In my line of work and my ministry with young professionals, I know there is a huge conversation about pursuing a job that you love, or what people say “following your passion” in replacement of what they currently do for a living.

So basically if you are an accountant and you want to be a writer because it is your passion per se, you’ll quit your job, and risk-taking find a writing job and become a writer for life.

The question here is not whether you want to pursue your passion. After all, who doesn’t want to work in a job that he loves? The real issue is whether your passion is worth pursuing.

Not all passions are worth pursuing.

By strictly looking at the real meaning of passion, passion refers to “suffering.”

Here is the truth, not until you face and overcome real problems that will challenge your thoughts, your emotions and your professionalism (and ultimately, find yourself almost in suffering), you can never call an activity your passion.

Does it mean passion is no longer part of the equation?

NO. It means you’ve got to sort through all your seemingly passion activities if they are worth pursuing.

too many passions

1. Go where your skills are present.

Skills are underrated. People ignore skillset and go where their emotions are high.

In a practical sense, you can’t pursue a profession just because it’s your hype. The marketplace is looking for and requiring skills from people to solve a particular need of the customers.

Do I have skills in this passionate activity? And when I say skills, it refers to both hard (technical) and soft skills. Are you good at graphic design and can honestly say to yourself you can get a job with it?

The good thing in today’s time is that you don’t have to quit your job and jump into another industry too soon. You may get a side-hustle (part-time job or ‘raket”). So while having a full-time job, you can do freelance work on a side (after your full-time working hours).

In this kind of setup, you’re not risking yourself too much compared to resigning from your full-time work and unfortunately not able to find a job that suits your passion.

The author of “Your Career Roadmap,” Nelson Dy coined the term,passionmastery which refers to a job where there is an intersection of passion and mastery of skills. This means that a good profession is not just having a job that you love, it is also accompanied by the right kind of skills that will lead to professional mastery.

2. Go where you put a lot of effort.

In my younger years, I want to be a soccer player. I watched shows and live sports on Television, but if in case, a person would ask me, “What do you do to become a soccer player”?, I knew I wouldn’t have a definite answer.

Reality check, if you’re not willing to put a lot of effort into your passionate activity, it may not be worth pursuing.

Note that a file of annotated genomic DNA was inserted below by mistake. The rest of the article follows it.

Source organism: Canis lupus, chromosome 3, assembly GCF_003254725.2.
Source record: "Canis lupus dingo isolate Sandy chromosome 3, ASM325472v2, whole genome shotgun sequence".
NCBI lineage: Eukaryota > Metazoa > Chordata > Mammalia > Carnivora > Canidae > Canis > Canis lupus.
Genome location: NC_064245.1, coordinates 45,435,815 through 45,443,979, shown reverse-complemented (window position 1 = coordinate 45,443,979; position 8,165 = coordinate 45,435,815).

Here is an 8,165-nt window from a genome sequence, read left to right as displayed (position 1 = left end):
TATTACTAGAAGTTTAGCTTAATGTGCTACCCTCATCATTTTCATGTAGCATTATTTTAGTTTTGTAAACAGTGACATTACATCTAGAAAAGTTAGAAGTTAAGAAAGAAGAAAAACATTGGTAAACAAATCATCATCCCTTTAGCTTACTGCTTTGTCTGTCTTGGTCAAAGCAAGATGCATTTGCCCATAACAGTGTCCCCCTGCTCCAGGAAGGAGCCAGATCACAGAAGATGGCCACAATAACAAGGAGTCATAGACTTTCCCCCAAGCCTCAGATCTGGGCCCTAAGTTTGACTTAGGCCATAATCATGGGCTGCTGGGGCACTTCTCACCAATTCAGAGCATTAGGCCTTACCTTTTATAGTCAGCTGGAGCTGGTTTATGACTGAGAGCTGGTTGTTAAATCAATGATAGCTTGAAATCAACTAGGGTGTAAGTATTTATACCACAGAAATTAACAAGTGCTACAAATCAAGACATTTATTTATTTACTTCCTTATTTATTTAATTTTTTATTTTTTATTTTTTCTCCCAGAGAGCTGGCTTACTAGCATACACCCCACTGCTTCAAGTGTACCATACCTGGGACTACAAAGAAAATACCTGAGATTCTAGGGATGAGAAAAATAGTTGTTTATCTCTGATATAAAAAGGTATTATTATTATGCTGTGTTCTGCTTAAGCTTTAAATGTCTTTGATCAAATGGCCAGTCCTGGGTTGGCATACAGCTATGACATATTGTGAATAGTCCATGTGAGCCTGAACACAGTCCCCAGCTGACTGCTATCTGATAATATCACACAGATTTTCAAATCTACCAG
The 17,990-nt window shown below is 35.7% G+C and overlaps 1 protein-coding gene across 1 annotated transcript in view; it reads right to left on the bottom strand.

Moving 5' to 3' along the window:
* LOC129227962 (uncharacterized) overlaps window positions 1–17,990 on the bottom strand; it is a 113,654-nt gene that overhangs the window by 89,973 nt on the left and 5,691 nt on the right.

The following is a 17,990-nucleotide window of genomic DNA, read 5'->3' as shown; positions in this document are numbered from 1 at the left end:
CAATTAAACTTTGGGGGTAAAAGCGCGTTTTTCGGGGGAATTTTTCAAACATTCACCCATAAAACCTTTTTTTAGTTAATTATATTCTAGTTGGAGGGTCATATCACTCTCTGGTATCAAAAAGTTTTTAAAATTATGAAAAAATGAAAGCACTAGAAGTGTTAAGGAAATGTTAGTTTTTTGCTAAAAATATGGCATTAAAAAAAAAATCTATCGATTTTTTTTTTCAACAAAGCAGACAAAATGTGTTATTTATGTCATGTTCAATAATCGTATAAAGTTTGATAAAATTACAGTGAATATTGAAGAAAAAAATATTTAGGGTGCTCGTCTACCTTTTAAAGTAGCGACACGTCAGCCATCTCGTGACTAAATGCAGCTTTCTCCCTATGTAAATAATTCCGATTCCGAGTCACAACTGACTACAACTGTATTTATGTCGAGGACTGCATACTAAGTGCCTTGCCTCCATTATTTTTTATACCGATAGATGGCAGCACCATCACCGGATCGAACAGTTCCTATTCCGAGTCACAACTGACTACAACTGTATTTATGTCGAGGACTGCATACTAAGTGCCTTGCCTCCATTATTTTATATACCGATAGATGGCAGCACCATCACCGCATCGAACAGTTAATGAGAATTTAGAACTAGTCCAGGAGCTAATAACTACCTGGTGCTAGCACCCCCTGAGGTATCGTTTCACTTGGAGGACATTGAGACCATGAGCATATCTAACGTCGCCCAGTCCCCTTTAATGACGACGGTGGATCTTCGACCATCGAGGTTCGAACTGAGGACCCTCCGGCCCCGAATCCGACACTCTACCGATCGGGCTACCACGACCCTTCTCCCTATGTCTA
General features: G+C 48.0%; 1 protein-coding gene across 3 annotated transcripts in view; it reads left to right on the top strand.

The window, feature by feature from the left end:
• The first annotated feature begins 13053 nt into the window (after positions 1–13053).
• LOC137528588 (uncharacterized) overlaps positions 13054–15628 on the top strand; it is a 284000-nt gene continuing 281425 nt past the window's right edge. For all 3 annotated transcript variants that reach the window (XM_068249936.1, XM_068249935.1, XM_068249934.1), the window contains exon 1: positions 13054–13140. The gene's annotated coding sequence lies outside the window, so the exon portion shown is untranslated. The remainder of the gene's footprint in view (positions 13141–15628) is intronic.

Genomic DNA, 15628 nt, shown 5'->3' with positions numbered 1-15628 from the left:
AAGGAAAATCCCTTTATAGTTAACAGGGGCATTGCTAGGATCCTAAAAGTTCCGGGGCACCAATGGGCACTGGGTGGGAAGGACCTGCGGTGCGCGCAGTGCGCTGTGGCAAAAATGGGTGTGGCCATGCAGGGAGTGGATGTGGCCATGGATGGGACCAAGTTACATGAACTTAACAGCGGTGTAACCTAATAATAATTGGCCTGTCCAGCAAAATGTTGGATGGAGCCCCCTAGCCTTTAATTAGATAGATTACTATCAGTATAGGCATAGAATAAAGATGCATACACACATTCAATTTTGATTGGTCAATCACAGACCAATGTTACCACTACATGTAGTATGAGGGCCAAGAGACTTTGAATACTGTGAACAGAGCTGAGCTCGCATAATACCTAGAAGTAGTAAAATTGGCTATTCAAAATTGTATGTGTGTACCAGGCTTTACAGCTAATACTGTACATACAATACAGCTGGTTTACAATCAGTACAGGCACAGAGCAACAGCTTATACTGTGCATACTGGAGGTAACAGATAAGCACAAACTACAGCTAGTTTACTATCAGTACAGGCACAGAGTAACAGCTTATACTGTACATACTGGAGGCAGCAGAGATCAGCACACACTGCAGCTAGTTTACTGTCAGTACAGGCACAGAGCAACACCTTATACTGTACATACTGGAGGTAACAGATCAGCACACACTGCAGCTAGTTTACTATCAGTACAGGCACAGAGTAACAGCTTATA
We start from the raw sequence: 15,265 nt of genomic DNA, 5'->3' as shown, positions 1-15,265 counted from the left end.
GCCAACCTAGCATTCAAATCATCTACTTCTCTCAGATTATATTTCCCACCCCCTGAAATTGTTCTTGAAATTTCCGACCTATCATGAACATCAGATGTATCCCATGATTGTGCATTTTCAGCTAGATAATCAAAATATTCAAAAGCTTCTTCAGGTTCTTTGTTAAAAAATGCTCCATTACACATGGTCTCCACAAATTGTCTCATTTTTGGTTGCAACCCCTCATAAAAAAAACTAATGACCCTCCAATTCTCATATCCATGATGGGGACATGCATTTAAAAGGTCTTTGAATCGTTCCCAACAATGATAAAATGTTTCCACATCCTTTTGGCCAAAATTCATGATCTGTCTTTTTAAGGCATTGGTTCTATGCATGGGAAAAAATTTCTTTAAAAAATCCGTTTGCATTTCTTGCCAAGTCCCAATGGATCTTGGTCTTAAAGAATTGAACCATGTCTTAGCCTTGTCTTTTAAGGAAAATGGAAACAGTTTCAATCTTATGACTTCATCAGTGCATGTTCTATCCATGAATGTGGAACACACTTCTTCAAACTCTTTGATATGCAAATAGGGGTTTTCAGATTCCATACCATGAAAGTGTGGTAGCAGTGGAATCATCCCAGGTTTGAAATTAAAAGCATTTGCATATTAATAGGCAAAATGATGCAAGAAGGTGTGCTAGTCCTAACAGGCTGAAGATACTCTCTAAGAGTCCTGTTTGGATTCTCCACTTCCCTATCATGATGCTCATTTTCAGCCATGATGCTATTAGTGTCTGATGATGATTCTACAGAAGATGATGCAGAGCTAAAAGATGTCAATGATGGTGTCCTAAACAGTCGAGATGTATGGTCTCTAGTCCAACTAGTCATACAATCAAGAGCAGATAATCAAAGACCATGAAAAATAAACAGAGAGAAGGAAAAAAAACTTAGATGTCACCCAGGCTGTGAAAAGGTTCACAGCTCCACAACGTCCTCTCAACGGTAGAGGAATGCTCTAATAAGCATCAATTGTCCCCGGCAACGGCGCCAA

By efforts, it means a lot of things:

  • Are you willing to burn the midnight oil to study, learn and practice the skills that you need to become a (insert your passion here)?
  • Are you committed to finding mentors with 5 to 20 years of industry experience who can guide you, give you insights, and most importantly, provide with you upfront challenges you’ll be facing in that passionate profession?
  • Are you committed to investing your money in courses and formal education to have the right foundational skills and knowledge in that passionate industry?

These are just a few questions that can hopefully help you assess your commitment to that passionate activity.

Here’s a good statement from Mark Cuban of Dallas Mavericks.

“If you put in enough time, and you get really good, I will give you a little secret: Nobody quits anything they are good at because it is fun to be good. It is fun to be one of the best. But in order to be one of the best, you have to put in effort. So don’t follow your passions, follow your effort.”

3. Go where you receive great rewards.

When I say rewards, I don’t just refer to financial rewards. You can earn the highest amount of salary in your industry and yet not fulfilled in your job, even if it’s the job that you love.

You love the rewards of the job than the job itself. You may love the applause, the stage, the money and the achievements but not the job itself.

There are intangible rewards of a job like the fulfillment you get when you deliver results to a client or a customer. When you see a business or a person succeeds in his or her endeavor, and you feel it’s one of the greatest rewards – that is a good determining factor to a right passion activity.

Hopefully, these factors can help you trim down all of the passions that you have in mind to just one.


Does this article say your passion is not important?


Passion is important, but there is a more important word than it. That is purpose.

When you have understood your identity, it gives a whole new level of meaning and purpose. And regardless of whether you hate or love your job or whether you succeed or fail, as long as you are standing firm in your purpose, you’ll never go wrong.

So to say, “Make your passion be your profession.” Think again, what kind of passion am I pursuing?